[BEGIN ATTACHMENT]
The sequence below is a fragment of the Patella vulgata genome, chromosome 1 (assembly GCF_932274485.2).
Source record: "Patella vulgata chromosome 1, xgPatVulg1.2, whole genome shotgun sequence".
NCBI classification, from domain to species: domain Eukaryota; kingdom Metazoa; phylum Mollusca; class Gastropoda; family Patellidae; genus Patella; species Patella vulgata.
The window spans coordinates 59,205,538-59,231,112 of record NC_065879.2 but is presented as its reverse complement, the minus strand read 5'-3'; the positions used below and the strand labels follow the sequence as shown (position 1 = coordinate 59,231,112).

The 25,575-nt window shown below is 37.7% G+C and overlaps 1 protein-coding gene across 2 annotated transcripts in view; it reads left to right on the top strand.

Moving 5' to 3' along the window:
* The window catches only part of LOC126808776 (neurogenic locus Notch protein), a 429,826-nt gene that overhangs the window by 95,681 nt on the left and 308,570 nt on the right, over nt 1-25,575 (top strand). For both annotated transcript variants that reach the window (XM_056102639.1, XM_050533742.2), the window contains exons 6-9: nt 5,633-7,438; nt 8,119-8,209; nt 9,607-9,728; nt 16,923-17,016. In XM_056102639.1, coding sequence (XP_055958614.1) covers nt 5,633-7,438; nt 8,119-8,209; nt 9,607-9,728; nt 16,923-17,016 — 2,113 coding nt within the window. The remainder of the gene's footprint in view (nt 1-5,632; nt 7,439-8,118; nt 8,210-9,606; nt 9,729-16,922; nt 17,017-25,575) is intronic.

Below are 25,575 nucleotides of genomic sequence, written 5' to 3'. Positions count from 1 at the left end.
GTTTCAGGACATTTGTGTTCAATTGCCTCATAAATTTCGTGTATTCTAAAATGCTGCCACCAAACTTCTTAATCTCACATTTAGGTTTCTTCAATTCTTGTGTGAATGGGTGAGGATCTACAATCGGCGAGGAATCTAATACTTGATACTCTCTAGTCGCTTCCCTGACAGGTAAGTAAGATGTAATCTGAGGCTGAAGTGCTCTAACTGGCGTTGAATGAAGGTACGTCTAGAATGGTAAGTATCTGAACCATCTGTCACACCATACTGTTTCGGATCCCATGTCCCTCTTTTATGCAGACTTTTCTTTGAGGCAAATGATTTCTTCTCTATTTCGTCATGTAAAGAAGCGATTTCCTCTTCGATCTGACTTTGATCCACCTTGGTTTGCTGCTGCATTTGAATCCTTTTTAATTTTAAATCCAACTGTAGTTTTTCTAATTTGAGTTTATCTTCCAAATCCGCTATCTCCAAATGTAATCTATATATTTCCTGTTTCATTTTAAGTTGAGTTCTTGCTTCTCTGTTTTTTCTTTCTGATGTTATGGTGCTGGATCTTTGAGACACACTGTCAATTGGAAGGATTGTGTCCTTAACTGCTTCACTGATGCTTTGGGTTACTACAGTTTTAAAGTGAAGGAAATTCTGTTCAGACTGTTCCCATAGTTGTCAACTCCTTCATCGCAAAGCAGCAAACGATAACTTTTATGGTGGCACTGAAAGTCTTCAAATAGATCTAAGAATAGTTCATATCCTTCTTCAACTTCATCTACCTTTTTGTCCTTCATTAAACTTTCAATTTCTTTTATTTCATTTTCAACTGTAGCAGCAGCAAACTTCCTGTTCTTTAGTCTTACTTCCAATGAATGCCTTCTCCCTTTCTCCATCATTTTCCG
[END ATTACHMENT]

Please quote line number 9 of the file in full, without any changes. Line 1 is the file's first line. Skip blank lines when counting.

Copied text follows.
GTTTCAGGACATTTGTGTTCAATTGCCTCATAAATTTCGTGTATTCTAAAATGCTGCCACCAAACTTCTTAATCTCACATTTAGGTTTCTTCAATTCTTGTGTGAATGGGTGAGGATCTACAATCGGCGAGGAATCTAATACTTGATACTCTCTAGTCGCTTCCCTGACAGGTAAGTAAGATGTAATCTGAGGCTGAAGTGCTCTAACTGGCGTTGAATGAAGGTACGTCTAGAATGGTAAGTATCTGAACCATCTGTCACACCATACTGTTTCGGATCCCATGTCCCTCTTTTATGCAGACTTTTCTTTGAGGCAAATGATTTCTTCTCTATTTCGTCATGTAAAGAAGCGATTTCCTCTTCGATCTGACTTTGATCCACCTTGGTTTGCTGCTGCATTTGAATCCTTTTTAATTTTAAATCCAACTGTAGTTTTTCTAATTTGAGTTTATCTTCCAAATCCGCTATCTCCAAATGTAATCTATATATTTCCTGTTTCATTTTAAGTTGAGTTCTTGCTTCTCTGTTTTTTCTTTCTGATGTTATGGTGCTGGATCTTTGAGACACACTGTCAATTGGAAGGATTGTGTCCTTAACTGCTTCACTGATGCTTTGGGTTACTACAGTTTTAAAGTGAAGGAAATTCTGTTCAGACTGTTCCCATAGTTGTCAACTCCTTCATCGCAAAGCAGCAAACGATAACTTTTATGGTGGCACTGAAAGTCTTCAAATAGATCTAAGAATAGTTCATATCCTTCTTCAACTTCATCTACCTTTTTGTCCTTCATTAAACTTTCAATTTCTTTTATTTCATTTTCAACTGTAGCAGCAGCAAACTTCCTGTTCTTTAGTCTTACTTCCAATGAATGCCTTCTCCCTTTCTCCATCATTTTCCG